BRENDAN NELSON: And Mr Rudd, I think, should be ashamed of himself after six months, basically
admitting that he's out of touch and he is out of ideas.

And last year he ran around the country saying to Australians that he would fix groceries, he would
fix petrol and home living costs and interest rates and so on. The one thing that he can control is
the excise on fuel.

We stand for lower taxes and we will implement five cents a litre off which will turn into 5.5
cents at the bowser.

SABRA LANE: On Channel Nine's Today show Mr Rudd ruled out an excise cut.

KEVIN RUDD: But the bottom line is, you take this movement in the last week or two of 15 cents, I
mean Mr Turnbull has spoken about five cents on excise, well that's been consumed it would seem in
a couple of weeks of movements in the global price.

SABRA LANE: And on Fairfax Radio, the Prime Minister was asked why he wouldn't cut fuel excise and
in his answer he already appeared to be backing away from his statement that he'd done all he could
to take the pressure off families.

KEVIN RUDD: If you looked at the movements in the last several days, which have been something in
the order of 10 to 15 cents a litre, as many people including the automobile associations across
the country by and large have said, this would not have a substantial impact.

But we remain always vigilant as a government in terms of how you can look at, into the future,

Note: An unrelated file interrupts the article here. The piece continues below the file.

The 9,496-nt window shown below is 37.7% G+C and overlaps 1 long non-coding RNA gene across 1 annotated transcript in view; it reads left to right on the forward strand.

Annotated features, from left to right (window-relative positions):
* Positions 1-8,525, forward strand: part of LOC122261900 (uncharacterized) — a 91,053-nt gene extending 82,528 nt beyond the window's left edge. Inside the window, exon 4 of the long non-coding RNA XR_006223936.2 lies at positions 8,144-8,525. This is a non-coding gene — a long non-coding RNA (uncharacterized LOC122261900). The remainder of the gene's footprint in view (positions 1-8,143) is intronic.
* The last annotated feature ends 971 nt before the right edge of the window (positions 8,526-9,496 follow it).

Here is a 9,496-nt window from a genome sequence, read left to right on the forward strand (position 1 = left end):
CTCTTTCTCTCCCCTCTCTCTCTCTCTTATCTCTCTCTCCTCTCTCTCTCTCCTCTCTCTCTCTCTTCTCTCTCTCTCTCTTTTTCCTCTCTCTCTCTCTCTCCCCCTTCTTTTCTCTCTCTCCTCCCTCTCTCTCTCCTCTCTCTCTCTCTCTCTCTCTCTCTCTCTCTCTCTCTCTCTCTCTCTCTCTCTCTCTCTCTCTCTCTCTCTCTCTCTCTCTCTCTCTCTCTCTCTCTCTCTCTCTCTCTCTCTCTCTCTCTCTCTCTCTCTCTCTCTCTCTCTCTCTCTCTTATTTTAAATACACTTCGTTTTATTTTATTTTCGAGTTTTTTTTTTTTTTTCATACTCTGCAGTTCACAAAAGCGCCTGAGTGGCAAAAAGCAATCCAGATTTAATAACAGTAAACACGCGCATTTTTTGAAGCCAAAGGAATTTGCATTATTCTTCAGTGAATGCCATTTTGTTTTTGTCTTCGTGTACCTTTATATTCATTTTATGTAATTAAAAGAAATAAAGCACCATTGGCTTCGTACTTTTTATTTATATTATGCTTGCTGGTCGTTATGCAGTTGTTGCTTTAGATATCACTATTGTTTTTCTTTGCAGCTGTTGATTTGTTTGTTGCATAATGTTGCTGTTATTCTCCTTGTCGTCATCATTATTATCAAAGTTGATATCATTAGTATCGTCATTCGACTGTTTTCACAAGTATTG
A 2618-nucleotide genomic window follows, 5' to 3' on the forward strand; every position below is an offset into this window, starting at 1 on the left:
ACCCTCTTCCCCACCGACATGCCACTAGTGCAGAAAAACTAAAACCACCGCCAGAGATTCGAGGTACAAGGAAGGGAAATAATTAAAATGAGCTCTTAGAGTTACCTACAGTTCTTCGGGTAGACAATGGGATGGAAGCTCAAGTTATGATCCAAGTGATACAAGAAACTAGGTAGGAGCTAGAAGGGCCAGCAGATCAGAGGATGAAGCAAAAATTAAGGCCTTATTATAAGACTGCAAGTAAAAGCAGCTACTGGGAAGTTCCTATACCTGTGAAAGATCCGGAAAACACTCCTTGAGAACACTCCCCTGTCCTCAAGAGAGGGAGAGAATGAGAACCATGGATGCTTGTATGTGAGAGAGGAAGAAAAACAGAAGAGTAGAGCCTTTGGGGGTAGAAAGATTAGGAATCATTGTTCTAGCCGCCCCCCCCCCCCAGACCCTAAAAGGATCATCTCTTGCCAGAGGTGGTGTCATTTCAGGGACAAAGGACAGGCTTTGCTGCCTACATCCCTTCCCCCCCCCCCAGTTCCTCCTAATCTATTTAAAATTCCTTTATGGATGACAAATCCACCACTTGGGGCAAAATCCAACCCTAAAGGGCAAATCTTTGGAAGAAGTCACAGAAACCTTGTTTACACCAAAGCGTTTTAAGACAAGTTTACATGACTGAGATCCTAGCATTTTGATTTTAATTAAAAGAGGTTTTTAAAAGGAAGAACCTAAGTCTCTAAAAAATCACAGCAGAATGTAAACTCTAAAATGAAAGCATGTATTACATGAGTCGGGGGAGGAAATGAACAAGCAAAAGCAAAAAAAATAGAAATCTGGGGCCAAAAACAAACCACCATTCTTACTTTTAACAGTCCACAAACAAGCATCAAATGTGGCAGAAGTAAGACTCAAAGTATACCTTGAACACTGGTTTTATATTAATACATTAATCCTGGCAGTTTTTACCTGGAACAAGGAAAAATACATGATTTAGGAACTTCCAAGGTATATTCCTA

other measure to assist with the balancing of the overall family budget.

Whether that's being affected by rising fuel prices, rising food prices, rents or mortgage, at the
end of the day it's the dollars that we have in Australian families' pockets that counts. And we're
going to try our best with future measures as well.

SABRA LANE: In Melbourne The World Today's Jane Cowan asked motorists if the Prime Minister was
right in his declaration that his Government had done all it could, and whether Mr Rudd should cut
fuel excise.

MOTORIST: I think there's probably something he could do to help us out, cut taxes or ... I'm not
quite sure what he could do but I'm sure there's something in there.

JANE COWAN: The Prime Minister is saying that he's done everything he can, everything he possibly
can on petrol, do you believe him?

MOTORIST 2: Not really. I don't really. He can do better.

MOTORIST 3: No, I don't. I'm sure there's something he can do.

MOTORIST 4: Oh, I think he's just trying to pass it on to somebody else. He's trying to pass it on
to the petrol companies or something else.

MOTORIST 5: Yeah I think he has, with all things considering. Yes.

MOTORIST 6: Prime Minister, they can't do anything, mate. We are paying the price for the America.
America controls the petrol. We have to pay for the Iraq War, mate.

JANE COWAN: Would you like to see him lower the price of petrol by five cents by cutting the excise
now, like the Opposition says?

MOTORIST 7: Yeah, I think any cut would be good. Five cents would help a lot of people out, I
think.

MOTORIST 8: I think, yes. Yes, definitely. Because too expensive.

JANE COWAN: Do you think it's time that the Government cut the excise?

MOTORIST 9: No.

JANE COWAN: Why not?

MOTORIST 10: I think petrol is too cheap. I think it should be over $2.

ELEANOR HALL: That's one Melbourne motorist in the minority there, ending Sabra Lane's report.